This process’ outcomes will be the source code of the dashboard, which is included in text format inside the API call response to the client. The source code could be used standalone and embedded within other applications by injecting the HTML and dynamically loading the JavaScript code. Figure 5 shows an excerpt of one of the generated JavaScript files.
Every generated JavaScript file follows the same structure:
  • Creation of the SVG container;
  • Declaration of the scales;
  • Creation of the visual marks;
  • Addition of each visual mark’s channels.
The obtained source code can be deployed as a standalone web page: Figure 6 displays the rendered dashboard with the configured features at the beginning of the example.

5.2. Integration with Other Components

In the previous use case, a dashboard was generated based on a configuration file and a dataset. This generation was straightforward because data were already in the right format for the chosen visualizations (in this case, simple visualizations such as bar charts), and no additional computations were needed.
However, data are not always in the right format for every visualization [43], and most times, it is necessary to transform the datasets before visualizing them. That is why a complementary data transformation service is included within the ecosystem. As will be discussed, adding this component benefits users in terms of delegating data transformations to an independent component and captures the implicit knowledge that is contained in the execution of data preprocessing tasks.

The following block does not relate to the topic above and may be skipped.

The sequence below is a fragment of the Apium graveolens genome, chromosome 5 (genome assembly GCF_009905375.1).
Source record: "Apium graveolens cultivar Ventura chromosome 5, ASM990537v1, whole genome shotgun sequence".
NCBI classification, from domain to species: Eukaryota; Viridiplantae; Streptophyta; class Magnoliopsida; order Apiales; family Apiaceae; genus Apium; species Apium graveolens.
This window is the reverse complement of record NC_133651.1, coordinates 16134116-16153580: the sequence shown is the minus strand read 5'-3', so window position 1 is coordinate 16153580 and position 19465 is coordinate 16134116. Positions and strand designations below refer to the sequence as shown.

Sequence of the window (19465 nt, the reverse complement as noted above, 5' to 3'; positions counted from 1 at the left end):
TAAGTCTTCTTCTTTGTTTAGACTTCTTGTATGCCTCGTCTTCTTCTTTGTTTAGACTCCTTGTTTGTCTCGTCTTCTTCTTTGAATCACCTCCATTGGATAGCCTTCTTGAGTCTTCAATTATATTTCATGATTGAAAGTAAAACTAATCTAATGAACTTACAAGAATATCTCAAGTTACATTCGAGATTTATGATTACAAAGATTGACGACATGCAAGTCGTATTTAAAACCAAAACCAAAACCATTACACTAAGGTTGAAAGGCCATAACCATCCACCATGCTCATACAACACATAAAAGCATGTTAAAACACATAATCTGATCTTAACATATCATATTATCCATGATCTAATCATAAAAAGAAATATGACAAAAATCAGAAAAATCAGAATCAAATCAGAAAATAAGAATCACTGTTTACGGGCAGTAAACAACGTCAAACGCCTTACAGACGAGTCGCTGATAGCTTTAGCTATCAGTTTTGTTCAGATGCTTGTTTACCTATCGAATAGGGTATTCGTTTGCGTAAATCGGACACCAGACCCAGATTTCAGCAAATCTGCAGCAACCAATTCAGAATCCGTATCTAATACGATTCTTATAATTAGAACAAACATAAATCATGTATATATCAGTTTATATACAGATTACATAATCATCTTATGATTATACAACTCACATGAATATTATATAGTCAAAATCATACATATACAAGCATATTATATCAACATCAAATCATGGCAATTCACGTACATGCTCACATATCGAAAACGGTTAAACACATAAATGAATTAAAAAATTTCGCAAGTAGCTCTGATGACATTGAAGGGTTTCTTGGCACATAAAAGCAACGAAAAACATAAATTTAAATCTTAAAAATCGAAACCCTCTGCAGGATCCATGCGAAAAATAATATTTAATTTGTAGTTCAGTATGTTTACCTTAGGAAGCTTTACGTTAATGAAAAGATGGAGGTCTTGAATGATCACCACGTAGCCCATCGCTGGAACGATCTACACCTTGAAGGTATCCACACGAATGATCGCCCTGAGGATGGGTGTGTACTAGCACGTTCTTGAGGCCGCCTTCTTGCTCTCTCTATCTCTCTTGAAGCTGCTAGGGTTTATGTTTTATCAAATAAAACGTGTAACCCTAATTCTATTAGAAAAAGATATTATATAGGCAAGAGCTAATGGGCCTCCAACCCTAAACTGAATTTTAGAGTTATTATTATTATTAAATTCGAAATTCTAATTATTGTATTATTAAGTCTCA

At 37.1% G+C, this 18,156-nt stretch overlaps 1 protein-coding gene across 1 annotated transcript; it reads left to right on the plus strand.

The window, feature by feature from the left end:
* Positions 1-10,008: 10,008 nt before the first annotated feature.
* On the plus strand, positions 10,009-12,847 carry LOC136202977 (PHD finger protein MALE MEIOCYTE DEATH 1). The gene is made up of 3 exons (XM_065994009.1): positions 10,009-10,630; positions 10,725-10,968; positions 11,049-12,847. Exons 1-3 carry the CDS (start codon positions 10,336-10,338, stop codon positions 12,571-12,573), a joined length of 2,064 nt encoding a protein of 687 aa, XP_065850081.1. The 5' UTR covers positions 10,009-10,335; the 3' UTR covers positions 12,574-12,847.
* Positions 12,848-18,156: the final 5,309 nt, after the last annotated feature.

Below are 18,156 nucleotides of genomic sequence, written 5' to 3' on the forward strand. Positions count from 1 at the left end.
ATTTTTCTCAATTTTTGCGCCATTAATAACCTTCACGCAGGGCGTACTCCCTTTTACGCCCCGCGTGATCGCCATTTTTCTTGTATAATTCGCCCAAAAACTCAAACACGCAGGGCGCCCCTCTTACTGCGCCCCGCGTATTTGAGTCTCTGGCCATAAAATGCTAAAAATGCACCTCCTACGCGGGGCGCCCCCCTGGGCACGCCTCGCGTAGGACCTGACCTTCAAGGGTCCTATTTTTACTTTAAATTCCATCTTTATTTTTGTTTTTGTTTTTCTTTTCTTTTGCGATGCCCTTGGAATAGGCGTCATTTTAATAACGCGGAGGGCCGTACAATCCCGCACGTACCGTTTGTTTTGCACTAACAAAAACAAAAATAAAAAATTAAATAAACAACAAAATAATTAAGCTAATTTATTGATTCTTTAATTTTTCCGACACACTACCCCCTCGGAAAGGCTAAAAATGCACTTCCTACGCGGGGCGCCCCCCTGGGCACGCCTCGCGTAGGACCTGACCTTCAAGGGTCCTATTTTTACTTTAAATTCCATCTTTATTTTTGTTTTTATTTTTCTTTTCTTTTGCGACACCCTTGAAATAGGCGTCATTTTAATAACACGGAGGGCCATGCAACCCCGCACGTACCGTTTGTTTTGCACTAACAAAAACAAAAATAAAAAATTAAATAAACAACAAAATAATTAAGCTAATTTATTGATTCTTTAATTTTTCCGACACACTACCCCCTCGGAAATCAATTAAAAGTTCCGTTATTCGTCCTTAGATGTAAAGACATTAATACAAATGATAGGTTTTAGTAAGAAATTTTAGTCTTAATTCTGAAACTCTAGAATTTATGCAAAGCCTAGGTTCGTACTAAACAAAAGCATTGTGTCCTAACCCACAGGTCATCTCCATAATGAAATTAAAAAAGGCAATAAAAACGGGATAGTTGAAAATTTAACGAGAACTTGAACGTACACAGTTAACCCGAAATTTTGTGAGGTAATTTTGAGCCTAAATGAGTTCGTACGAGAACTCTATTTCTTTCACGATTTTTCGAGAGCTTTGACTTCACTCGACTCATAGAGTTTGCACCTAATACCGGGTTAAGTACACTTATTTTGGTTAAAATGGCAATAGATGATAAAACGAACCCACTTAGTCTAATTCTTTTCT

The data transformation component provides a solution for performing data computations and also to format data to different formats. As explained in Section 4, this component is also based on API calls. This example performs calculations on sociodemographic data to offer a Sankey diagram (which can be classified as a “flow layout” [43] or “parallel sets layout” [45]) in which its links represent the count of each category within each variable (Figure 7).